William Edmondstoune Aytoun (1813 - 1865 / Scotland)
'Wilt not lay thee down in quiet slumber?
Weary dost thou seem, and ill at rest;
Sleep will bring thee dreams in starry number-
Let him come to thee and be thy guest.
Midnight now is past-
Husband! come at last-
Lay thy throbbing head upon my breast.'
'Weary am I, but my soul is waking;
Fain I'd lay me gently by thy side,
But my spirit then, its home forsaking,
Through the realms of space would wander wide-
What would be thy lot,
If I came not back to thee, my bride?'
'Music, like the lute of young Apollo,
Vibrates even now within mine ear;
Soft and silver voices bid me follow,
Yet my soul is dull and will not hear.
Waking it will stay:
Let me watch till day-
Fainter will they come, and disappear.'
'Speak not thus to me, my own-my dearest!
These are but the phantoms of thy brain;
Nothing can befall thee which thou fearest,
Thou shalt wake to love and life again.
Were this sleep thy last,
I should hold thee fast,
Thou shouldst strive against me but in vain.'
'Eros will protect us, and will hover,
Guardian-like, above thee all the night,
Jealous of thee, as of some fond lover
Chiding back the rosy-fingered light-
He will be thine aid:
Canst thou feel afraid
torch above us burneth bright?'
'Lo! the cressets of the night are waning-
Old Orion hastens from the sky;
Only thou of all things art remaining
Unrefreshed by slumber-thou and I.
Sound and sense are still;
Even the distant rill
Murmurs fainter now, and languidly.'
'Come and rest thee, husband!'-And no longer
Could the young man that fond call resist:
Vainly was he warned, for love was stronger-
Warmly did he press her to his breast.
Warmly met she his;
Kiss succeeded kiss,
Till their eyelids closed with sleep oppressed.
Soon Aurora left her early pillow,
And the heavens grew rosy-rich, and rare;
Laughed the dewy plain and glassy billow,
For the Golden God himself was there;
And the vapour-screen
Rose the hills between,
Steaming up, like incense, in the air.
O'er her husband sate Ione bending-
Marble-like and marble-hued he lay;
Underneath her raven locks descending,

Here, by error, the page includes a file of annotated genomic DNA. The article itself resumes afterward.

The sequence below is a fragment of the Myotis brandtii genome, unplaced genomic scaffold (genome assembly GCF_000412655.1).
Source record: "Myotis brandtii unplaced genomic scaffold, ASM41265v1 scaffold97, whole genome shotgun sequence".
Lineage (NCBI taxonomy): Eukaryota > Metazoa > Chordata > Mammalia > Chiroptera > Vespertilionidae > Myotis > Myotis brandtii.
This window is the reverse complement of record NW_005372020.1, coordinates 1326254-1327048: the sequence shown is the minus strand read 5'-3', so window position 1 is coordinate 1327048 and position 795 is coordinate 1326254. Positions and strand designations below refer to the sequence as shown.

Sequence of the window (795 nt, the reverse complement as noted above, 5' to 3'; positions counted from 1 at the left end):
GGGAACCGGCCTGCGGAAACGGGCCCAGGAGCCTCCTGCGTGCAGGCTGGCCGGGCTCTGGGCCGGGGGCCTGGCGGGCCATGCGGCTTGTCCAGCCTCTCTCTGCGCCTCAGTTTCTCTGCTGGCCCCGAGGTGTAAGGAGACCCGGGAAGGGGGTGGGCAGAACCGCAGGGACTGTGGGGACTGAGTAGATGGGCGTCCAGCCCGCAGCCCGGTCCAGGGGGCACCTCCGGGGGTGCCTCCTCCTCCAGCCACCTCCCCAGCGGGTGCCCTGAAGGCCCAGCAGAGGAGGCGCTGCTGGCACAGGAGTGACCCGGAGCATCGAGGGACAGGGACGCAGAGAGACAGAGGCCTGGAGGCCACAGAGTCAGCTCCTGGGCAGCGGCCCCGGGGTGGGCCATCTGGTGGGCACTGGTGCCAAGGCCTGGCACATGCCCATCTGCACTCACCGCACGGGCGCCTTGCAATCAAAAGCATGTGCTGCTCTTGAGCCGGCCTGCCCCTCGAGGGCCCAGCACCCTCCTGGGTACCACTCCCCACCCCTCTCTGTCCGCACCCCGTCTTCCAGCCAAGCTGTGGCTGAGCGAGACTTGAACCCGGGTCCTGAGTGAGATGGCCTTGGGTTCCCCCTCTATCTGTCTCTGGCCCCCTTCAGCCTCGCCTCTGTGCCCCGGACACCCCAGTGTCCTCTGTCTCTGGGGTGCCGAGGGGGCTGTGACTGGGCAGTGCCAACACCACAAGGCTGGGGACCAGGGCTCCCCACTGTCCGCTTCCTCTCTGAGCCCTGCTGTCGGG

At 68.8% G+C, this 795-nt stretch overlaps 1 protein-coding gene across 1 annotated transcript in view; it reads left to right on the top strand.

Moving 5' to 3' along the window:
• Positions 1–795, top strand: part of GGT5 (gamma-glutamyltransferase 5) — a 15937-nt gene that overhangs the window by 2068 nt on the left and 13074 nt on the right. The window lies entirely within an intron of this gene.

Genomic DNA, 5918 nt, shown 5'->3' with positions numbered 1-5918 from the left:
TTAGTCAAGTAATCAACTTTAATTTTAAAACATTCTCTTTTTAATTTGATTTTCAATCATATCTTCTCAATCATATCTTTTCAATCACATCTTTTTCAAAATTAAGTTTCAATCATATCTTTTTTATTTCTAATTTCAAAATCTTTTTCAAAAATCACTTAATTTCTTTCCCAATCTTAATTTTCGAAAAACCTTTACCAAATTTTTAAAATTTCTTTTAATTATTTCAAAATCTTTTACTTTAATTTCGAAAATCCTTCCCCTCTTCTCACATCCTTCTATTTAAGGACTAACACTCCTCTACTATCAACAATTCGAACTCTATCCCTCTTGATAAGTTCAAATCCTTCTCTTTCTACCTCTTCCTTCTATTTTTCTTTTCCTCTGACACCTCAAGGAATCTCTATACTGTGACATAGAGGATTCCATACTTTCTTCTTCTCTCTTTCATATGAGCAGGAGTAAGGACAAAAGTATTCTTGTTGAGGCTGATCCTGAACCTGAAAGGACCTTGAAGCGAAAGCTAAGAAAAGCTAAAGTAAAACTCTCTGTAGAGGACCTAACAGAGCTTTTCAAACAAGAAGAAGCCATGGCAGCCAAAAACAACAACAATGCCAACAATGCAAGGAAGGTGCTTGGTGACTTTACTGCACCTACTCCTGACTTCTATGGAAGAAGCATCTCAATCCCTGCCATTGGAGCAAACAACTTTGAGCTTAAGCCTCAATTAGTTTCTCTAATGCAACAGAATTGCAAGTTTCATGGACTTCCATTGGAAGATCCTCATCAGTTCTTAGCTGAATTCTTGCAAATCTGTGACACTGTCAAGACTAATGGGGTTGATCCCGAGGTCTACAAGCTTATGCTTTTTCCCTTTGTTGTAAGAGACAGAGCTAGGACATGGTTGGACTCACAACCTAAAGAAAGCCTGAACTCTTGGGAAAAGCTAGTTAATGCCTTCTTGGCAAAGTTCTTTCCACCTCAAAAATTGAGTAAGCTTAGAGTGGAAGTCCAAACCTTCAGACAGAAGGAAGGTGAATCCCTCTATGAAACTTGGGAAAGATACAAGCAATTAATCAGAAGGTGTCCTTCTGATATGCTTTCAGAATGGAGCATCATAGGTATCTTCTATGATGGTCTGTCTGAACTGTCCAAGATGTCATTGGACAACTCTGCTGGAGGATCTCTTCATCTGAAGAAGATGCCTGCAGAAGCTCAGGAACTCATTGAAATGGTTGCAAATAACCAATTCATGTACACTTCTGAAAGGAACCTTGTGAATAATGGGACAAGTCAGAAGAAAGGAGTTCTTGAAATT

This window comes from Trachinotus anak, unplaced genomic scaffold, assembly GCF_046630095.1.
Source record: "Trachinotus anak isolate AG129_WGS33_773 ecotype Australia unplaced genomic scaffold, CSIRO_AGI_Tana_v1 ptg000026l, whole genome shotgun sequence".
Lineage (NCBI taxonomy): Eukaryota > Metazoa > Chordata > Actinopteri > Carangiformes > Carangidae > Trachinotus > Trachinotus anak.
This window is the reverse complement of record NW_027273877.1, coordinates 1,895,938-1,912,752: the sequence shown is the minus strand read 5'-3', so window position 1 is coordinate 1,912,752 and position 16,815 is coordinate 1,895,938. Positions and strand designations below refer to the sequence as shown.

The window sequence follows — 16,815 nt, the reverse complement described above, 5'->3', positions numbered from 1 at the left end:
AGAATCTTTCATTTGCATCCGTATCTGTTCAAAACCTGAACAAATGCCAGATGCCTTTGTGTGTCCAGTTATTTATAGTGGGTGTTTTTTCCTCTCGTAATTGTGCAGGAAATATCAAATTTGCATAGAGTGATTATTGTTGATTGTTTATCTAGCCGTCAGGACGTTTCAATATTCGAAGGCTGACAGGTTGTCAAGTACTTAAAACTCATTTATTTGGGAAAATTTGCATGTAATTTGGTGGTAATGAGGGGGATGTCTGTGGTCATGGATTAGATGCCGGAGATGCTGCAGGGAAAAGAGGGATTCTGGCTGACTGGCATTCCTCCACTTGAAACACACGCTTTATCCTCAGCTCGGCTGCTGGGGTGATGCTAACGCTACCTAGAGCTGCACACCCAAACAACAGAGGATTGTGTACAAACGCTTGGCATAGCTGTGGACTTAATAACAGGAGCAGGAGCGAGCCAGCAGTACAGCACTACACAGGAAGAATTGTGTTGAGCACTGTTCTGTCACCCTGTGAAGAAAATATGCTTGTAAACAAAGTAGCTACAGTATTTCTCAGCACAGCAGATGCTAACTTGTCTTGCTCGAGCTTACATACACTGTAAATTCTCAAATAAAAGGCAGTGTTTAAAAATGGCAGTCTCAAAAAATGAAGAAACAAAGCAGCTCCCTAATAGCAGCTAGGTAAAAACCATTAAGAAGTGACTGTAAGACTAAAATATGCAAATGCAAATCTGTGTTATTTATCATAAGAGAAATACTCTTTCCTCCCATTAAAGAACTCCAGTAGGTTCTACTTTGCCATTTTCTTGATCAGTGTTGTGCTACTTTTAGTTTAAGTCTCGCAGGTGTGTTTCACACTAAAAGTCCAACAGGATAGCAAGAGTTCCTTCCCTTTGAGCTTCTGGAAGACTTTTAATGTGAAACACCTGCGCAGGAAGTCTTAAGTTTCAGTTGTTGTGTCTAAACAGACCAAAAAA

Paler seemed his face, and ashen gray,
And so white his brow-
White and cold as snow-
'Husband! Gods! his soul hath passed away!'
Raise ye up the pile with gloomy shadow-
Heap it with the mournful cypress-bough!-
And they raised the pile upon the meadow,
And they heaped the mournful cypress too;
And they laid the dead
On his funeral bed,
And they kindled up the flames below.
Swiftly rose they, and the corse surrounded,
Spreading out a pall into the air;
And the sharp and sudden crackling sounded
Mournfully to all the watchers there.
Soon their force was spent,
And the body blent
With the embers' slow-expiring glare.
Night again was come; but oh, how lonely
To the mourner did that night appear!
Peace nor rest it brought, but sorrow only,
Vain repinings and unwonted fear.
Dimly burned the lamp-
Chill the air and damp-
And the winds without were moaning drear.
Hush! a voice in solemn whispers speaking
Breaks within the twilight of the room;
And Ione, loud and wildly shrieking,
Starts and gazes through the ghastly gloom.
Nothing sees she there-
All is empty air,
All is empty as a rifled tomb.
Once again the voice beside her sounded,
Low, and faint, and solemn was its tone-
'Nor by form nor shade am I surrounded,
Fleshly home and dwelling have I none.
They are passed away-
Woe is me! to-day
Hath robbed me of myself, and made me lone.'
'Vainly were the words of parting spoken;
Evermore must Charon turn from me.
Still my thread of life remains unbroken,
And unbroken ever it must be;
Only they may rest
Whom the Fates' behest
From their mortal mansion setteth free.'
'I have seen the robes of Hermes glisten-
Seen him wave afar his serpent-wand;
But to me the Herald would not listen-
When the dead swept by at his command,
Not with that pale crew
Durst I venture too-
Ever shut for me the quiet land.'
'Day and night before the dreary portal,
Phantom-shapes, the guards of Hades, lie;
None of heavenly kind, nor yet of mortal,
May unchallenged pass the warders by.
None that path may go,
If he cannot show
His last passport to eternity.'
'Cruel was the spirit-power thou gavest-
Fatal, O Apollo, was thy love!
Pythian! Archer! brightest God and bravest,
Hear, O hear me from thy throne above!
Let me not, I pray,
Thus be cast away:
Plead for me-thy slave-O plead to Jove!'
'I have heard thee with the Muses singing-
Heard that full, melodious voice of thine,
Silver-clear throughout the ether ringing-
Seen thy locks in golden clusters shine;
And thine eye, so bright
With its innate light,
Hath ere now been bent so low as mine.'
'Hast thou lost the wish-the will-to cherish
Those who trusted in thy godlike power?
Hyacinthus did not wholly perish;
Still he lives, the firstling of thy bower;
Still he feels thy rays,
Fondly meets thy gaze,
Though but now the spirit of a flower.'
'Hear me, Phoebus! Hear me and deliver!
Lo! the morning breaketh from afar-
God! thou comest bright and great as ever-
Night goes back before thy burning car;
All her lamps are gone-
Lingers still for thee-the blessed star!'
'Hear me, Phoebus!'-And therewith descended
Through the window-arch a glory-gleam,
All effulgent-and with music blended,
For such solemn sounds arose as stream
From the Memnon-lyre,
When the morning fire
Gilds the giant's forehead with its beam.
'Thou hast heard thy servant's prayer, Apollo;
Thou dost call me, mighty God of Day!
Fare-thee-well, Ione!'-And more hollow
Came the phantom-voice, then died away.
When the slaves arose,
Not in calm repose,
Not in sleep, but death, their mistress lay.
Comments about this poem (Hermotimus by William Edmondstoune Aytoun )
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